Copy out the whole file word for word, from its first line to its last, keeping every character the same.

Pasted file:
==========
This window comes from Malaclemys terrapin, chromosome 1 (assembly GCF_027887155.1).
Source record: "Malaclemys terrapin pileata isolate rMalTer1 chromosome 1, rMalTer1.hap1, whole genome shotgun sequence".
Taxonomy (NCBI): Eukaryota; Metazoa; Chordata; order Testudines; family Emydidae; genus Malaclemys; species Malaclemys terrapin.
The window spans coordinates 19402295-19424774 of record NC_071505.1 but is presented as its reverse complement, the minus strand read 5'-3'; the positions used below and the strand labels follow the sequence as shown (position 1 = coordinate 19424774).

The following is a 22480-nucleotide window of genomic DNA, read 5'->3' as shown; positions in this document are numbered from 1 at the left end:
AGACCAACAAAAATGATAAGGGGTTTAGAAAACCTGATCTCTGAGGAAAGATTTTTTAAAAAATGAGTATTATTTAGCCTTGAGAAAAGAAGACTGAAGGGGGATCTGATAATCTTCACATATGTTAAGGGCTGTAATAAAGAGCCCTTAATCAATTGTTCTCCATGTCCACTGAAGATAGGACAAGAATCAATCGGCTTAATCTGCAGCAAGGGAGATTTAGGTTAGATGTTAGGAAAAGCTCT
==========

This window comes from Malaclemys terrapin, chromosome 1 (assembly GCF_027887155.1).
Source record: "Malaclemys terrapin pileata isolate rMalTer1 chromosome 1, rMalTer1.hap1, whole genome shotgun sequence".
Taxonomy (NCBI): Eukaryota; Metazoa; Chordata; order Testudines; family Emydidae; genus Malaclemys; species Malaclemys terrapin.
The window spans coordinates 19402295-19424774 of record NC_071505.1 but is presented as its reverse complement, the minus strand read 5'-3'; the positions used below and the strand labels follow the sequence as shown (position 1 = coordinate 19424774).

The following is a 22480-nucleotide window of genomic DNA, read 5'->3' as shown; positions in this document are numbered from 1 at the left end:
AGACCAACAAAAATGATAAGGGGTTTAGAAAACCTGATCTCTGAGGAAAGATTTTTTAAAAAATGAGTATTATTTAGCCTTGAGAAAAGAAGACTGAAGGGGGATCTGATAATCTTCACATATGTTAAGGGCTGTAATAAAGAGCCCTTAATCAATTGTTCTCCATGTCCACTGAAGATAGGACAAGAATCAATCGGCTTAATCTGCAGCAAGGGAGATTTAGGTTAGATGTTAGGAAAAGCTCT